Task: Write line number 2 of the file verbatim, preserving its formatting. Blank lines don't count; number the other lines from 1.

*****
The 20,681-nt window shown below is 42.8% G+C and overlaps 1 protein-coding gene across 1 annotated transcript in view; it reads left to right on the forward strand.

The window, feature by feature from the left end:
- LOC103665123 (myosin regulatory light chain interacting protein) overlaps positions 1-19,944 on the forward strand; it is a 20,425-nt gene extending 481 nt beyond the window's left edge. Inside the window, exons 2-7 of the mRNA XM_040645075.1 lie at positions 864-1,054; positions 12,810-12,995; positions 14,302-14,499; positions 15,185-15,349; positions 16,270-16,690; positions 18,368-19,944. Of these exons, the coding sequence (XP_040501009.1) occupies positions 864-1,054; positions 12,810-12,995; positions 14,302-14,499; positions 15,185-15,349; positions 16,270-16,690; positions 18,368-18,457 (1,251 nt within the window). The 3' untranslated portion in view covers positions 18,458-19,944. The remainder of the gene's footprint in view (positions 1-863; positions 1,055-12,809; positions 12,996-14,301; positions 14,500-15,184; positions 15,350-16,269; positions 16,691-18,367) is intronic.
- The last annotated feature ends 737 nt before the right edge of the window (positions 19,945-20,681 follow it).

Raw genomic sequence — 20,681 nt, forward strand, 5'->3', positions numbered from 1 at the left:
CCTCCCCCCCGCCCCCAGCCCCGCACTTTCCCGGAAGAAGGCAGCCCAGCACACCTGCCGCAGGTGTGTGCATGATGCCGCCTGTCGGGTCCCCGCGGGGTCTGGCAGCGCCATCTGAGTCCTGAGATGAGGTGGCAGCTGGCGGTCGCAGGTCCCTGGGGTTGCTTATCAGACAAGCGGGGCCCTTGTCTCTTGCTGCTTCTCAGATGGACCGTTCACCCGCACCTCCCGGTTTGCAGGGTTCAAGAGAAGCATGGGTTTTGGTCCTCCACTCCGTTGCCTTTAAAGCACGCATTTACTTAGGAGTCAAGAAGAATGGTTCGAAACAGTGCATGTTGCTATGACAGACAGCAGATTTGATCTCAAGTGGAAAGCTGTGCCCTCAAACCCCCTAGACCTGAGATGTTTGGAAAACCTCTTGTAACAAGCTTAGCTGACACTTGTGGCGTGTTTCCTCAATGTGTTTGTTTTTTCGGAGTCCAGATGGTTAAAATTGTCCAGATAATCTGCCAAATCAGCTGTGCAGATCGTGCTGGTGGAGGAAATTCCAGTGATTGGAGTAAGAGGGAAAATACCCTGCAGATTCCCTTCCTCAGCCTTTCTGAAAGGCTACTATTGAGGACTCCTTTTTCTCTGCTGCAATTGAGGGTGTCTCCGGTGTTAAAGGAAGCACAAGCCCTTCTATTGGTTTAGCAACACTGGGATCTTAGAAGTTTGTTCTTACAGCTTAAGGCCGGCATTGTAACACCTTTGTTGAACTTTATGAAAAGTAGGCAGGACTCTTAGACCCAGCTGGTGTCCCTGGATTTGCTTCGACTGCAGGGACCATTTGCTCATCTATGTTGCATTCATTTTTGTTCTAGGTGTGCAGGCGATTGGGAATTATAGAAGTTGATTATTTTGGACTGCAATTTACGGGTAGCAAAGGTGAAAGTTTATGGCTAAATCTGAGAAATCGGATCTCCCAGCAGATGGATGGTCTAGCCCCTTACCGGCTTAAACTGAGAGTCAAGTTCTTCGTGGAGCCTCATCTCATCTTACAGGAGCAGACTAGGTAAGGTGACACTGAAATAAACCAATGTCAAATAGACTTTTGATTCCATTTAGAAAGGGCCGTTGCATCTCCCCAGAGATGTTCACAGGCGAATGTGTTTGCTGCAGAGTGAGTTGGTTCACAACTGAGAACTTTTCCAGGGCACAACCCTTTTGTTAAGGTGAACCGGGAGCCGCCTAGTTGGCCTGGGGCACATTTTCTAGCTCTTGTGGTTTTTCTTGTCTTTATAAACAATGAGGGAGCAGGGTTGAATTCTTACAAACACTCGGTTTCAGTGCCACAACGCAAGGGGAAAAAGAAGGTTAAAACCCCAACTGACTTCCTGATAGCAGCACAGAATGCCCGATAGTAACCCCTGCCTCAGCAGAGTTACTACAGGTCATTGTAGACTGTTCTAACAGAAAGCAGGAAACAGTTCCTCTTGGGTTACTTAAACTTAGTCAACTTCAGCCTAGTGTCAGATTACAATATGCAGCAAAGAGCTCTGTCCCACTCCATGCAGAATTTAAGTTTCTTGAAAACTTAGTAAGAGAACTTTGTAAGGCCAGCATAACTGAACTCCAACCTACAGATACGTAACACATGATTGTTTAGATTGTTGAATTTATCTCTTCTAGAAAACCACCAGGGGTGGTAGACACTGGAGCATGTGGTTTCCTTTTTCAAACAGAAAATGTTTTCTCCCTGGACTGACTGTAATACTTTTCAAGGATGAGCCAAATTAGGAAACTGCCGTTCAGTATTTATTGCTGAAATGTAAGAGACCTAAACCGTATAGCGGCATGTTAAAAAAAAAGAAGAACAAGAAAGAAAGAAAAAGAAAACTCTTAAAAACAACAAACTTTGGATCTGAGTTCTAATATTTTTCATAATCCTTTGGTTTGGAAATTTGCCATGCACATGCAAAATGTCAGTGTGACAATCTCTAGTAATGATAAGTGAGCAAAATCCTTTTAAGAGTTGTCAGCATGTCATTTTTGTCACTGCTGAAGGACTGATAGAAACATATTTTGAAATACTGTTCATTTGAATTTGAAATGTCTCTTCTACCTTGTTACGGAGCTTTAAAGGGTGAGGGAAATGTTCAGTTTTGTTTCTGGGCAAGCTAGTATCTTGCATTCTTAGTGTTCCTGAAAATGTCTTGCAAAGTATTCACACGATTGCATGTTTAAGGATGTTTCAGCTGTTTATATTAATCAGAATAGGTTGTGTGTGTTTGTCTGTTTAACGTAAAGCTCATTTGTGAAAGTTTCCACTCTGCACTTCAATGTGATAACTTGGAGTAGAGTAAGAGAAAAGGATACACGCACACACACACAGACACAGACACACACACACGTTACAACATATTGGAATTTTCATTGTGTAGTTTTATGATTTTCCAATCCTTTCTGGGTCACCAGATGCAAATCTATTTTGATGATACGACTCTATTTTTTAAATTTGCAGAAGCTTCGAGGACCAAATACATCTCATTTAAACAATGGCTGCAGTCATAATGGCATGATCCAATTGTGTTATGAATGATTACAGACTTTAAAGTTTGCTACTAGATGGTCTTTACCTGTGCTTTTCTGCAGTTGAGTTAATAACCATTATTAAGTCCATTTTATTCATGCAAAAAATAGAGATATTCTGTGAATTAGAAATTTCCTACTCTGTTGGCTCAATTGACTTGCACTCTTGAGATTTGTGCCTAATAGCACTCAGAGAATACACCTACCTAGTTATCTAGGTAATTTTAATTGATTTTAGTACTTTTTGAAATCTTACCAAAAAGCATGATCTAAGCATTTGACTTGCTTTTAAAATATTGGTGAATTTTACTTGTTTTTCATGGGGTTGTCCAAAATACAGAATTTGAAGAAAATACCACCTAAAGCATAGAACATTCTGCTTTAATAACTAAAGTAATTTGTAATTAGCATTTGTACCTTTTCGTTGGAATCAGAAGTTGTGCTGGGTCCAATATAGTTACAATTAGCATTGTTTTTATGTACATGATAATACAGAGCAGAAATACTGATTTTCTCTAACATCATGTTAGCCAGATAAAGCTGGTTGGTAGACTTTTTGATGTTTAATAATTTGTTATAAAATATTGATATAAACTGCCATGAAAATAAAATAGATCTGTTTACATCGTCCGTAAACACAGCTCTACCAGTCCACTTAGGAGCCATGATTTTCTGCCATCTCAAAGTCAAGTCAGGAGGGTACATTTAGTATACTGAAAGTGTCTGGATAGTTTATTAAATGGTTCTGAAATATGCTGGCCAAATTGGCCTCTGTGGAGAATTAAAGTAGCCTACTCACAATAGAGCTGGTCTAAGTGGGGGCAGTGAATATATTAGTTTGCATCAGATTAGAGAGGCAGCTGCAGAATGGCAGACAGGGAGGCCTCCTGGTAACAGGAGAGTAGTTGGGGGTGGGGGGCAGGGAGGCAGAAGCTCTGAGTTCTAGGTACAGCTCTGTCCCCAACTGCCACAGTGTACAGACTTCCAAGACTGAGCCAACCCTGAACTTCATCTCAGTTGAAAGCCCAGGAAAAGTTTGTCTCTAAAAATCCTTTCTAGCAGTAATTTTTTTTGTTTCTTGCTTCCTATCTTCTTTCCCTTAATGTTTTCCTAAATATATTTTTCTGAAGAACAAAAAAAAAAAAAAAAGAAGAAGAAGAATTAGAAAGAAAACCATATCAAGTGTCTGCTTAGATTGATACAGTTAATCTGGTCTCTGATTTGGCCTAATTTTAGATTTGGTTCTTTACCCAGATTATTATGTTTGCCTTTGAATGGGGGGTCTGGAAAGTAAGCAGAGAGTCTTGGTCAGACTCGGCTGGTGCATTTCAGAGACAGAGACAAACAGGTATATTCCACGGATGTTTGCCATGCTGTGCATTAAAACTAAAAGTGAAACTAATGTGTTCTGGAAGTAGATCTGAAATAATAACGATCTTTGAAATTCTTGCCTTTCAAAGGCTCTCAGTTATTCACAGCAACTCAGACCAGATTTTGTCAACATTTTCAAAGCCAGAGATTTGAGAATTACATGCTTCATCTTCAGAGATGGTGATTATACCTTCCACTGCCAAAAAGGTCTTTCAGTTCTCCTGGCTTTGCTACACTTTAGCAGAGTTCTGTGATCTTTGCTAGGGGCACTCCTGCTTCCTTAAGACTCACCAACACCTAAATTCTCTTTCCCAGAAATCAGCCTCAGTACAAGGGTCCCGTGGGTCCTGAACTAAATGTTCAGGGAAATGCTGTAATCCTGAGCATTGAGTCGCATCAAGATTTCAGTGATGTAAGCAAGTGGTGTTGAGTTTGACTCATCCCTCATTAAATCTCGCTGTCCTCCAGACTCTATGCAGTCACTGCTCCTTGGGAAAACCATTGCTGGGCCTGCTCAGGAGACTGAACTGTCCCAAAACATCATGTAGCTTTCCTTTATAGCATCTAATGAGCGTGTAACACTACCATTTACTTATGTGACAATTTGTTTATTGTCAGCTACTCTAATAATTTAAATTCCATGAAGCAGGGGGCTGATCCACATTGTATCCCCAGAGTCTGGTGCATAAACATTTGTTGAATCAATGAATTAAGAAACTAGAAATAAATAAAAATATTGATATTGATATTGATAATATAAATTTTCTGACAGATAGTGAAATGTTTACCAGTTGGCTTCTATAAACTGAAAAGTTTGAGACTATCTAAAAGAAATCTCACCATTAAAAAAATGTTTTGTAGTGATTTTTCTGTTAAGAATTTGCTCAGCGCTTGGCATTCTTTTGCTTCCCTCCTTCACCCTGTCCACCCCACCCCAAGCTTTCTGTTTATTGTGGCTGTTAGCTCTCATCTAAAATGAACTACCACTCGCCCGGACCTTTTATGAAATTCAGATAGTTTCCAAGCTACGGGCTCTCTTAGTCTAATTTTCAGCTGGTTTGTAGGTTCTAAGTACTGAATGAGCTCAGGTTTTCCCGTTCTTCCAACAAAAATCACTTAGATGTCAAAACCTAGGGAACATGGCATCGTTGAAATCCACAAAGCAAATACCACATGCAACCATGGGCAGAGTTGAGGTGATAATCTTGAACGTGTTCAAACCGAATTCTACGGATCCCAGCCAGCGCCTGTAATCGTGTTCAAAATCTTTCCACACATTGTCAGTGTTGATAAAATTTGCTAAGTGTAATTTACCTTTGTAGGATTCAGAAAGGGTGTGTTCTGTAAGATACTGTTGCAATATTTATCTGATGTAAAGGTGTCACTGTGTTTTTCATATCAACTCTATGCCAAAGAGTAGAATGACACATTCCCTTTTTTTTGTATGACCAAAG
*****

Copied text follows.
The window, feature by feature from the left end: